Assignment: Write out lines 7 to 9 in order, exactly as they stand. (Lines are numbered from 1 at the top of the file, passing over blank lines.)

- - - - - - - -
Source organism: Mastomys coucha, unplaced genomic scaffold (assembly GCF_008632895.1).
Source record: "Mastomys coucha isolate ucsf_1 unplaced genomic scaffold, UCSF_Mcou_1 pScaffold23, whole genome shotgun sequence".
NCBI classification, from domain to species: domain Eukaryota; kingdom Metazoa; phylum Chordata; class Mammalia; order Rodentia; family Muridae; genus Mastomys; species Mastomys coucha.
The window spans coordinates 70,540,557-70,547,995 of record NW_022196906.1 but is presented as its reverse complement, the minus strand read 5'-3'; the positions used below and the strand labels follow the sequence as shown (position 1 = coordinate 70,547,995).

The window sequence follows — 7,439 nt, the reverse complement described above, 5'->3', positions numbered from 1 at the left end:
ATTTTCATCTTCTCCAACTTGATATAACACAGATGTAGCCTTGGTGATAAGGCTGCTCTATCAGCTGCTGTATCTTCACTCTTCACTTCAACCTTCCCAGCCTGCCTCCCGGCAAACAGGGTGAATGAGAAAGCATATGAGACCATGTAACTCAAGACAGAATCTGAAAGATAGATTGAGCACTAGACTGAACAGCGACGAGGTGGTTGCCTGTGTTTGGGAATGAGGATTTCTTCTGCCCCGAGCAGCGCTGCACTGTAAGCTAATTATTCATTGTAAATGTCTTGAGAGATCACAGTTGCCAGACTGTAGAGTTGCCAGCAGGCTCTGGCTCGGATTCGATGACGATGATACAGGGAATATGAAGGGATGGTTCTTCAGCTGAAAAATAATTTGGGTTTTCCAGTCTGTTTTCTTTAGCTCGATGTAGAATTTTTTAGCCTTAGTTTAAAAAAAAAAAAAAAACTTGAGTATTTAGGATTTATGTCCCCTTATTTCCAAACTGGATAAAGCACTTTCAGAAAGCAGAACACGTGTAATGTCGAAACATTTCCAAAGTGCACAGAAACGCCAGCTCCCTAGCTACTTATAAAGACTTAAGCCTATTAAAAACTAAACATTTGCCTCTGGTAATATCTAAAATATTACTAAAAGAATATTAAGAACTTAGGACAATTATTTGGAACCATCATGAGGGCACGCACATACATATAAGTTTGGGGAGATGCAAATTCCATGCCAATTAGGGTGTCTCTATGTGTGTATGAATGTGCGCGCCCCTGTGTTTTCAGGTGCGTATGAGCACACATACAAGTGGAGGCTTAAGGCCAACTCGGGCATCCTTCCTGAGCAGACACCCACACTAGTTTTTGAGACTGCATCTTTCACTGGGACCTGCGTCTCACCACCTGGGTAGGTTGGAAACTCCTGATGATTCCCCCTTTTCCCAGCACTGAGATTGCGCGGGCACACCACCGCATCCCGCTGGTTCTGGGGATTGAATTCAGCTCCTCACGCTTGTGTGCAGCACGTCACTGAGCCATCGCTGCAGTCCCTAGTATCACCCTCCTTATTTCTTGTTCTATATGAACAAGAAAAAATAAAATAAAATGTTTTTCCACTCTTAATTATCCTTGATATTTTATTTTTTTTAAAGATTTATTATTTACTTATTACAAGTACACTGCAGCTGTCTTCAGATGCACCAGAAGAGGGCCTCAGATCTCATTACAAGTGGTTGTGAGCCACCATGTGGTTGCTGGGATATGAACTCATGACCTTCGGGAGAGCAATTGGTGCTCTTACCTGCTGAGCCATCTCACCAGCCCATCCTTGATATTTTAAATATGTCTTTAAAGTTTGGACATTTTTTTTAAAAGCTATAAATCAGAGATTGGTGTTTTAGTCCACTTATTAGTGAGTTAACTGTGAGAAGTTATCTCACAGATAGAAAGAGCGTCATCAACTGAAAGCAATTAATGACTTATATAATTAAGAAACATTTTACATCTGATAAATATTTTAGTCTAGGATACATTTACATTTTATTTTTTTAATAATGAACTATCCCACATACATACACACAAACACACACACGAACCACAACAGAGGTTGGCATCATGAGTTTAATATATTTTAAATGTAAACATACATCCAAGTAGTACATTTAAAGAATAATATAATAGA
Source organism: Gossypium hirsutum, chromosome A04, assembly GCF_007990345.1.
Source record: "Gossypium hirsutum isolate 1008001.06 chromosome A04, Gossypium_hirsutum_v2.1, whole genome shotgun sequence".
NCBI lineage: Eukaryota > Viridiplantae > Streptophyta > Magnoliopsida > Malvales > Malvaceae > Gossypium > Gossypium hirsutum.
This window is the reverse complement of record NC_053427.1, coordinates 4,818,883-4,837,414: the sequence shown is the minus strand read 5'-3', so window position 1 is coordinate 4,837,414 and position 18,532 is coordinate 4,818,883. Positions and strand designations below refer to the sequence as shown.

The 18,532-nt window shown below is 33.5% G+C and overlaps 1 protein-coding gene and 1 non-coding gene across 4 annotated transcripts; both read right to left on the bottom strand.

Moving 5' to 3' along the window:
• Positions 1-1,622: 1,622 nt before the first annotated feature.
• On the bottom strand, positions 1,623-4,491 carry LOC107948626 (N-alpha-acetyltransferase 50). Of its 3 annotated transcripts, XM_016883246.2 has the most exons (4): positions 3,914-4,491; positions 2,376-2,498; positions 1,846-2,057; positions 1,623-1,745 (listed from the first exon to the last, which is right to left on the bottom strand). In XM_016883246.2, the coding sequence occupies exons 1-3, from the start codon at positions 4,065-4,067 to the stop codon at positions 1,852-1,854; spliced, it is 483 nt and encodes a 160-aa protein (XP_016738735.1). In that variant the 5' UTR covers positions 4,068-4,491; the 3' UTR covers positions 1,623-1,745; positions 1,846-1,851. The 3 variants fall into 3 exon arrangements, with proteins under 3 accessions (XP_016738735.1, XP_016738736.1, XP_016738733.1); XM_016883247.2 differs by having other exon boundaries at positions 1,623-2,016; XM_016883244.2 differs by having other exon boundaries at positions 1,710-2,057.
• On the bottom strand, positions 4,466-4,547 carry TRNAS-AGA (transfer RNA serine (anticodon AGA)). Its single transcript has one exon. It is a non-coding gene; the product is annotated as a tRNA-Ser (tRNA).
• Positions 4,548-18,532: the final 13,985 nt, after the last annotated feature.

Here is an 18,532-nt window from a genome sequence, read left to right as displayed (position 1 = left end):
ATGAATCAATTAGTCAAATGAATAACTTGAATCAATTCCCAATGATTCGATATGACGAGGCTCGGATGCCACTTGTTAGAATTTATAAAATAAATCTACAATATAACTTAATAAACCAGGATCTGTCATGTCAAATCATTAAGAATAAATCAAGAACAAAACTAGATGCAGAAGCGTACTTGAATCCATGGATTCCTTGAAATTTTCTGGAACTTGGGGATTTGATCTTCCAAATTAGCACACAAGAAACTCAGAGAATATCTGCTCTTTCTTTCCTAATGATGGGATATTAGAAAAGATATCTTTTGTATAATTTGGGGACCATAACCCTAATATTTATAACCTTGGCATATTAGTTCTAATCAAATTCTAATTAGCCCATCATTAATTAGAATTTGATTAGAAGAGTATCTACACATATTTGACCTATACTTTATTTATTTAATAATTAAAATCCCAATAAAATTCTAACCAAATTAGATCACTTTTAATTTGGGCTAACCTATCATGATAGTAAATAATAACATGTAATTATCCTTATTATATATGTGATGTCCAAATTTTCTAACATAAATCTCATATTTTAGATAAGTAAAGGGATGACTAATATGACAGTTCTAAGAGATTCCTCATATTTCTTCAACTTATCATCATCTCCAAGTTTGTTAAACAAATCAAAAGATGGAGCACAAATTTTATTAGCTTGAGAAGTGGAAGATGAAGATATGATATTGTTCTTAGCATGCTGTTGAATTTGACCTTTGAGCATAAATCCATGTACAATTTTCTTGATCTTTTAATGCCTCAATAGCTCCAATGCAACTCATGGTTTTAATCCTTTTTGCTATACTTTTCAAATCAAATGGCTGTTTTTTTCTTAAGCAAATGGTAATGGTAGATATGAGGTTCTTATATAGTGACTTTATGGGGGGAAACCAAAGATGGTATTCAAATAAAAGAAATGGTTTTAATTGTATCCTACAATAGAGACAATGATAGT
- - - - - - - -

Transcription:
Source organism: Gossypium hirsutum, chromosome A04, assembly GCF_007990345.1.
Source record: "Gossypium hirsutum isolate 1008001.06 chromosome A04, Gossypium_hirsutum_v2.1, whole genome shotgun sequence".
NCBI lineage: Eukaryota > Viridiplantae > Streptophyta > Magnoliopsida > Malvales > Malvaceae > Gossypium > Gossypium hirsutum.